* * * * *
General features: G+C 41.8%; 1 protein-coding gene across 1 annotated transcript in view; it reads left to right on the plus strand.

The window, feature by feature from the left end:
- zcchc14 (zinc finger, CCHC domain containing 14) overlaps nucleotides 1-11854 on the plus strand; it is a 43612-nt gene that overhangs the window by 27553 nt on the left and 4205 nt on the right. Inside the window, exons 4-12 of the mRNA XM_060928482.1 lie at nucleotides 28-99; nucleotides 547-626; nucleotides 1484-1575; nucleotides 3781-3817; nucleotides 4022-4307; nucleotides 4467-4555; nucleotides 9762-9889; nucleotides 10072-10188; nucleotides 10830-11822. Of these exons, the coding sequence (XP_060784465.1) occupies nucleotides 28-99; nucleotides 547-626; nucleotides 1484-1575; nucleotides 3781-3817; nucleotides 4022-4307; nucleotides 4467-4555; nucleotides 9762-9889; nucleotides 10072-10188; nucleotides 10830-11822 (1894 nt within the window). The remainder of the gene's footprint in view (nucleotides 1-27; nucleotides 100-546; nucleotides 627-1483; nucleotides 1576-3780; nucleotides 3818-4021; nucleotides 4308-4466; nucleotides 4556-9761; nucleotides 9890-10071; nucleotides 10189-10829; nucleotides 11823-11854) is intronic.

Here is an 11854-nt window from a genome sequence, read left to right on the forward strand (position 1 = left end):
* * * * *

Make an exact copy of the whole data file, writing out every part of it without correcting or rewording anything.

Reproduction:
General features: G+C 41.8%; 1 protein-coding gene across 1 annotated transcript in view; it reads left to right on the plus strand.

The window, feature by feature from the left end:
- zcchc14 (zinc finger, CCHC domain containing 14) overlaps nucleotides 1-11854 on the plus strand; it is a 43612-nt gene that overhangs the window by 27553 nt on the left and 4205 nt on the right. Inside the window, exons 4-12 of the mRNA XM_060928482.1 lie at nucleotides 28-99; nucleotides 547-626; nucleotides 1484-1575; nucleotides 3781-3817; nucleotides 4022-4307; nucleotides 4467-4555; nucleotides 9762-9889; nucleotides 10072-10188; nucleotides 10830-11822. Of these exons, the coding sequence (XP_060784465.1) occupies nucleotides 28-99; nucleotides 547-626; nucleotides 1484-1575; nucleotides 3781-3817; nucleotides 4022-4307; nucleotides 4467-4555; nucleotides 9762-9889; nucleotides 10072-10188; nucleotides 10830-11822 (1894 nt within the window). The remainder of the gene's footprint in view (nucleotides 1-27; nucleotides 100-546; nucleotides 627-1483; nucleotides 1576-3780; nucleotides 3818-4021; nucleotides 4308-4466; nucleotides 4556-9761; nucleotides 9890-10071; nucleotides 10189-10829; nucleotides 11823-11854) is intronic.

Here is an 11854-nt window from a genome sequence, read left to right on the forward strand (position 1 = left end):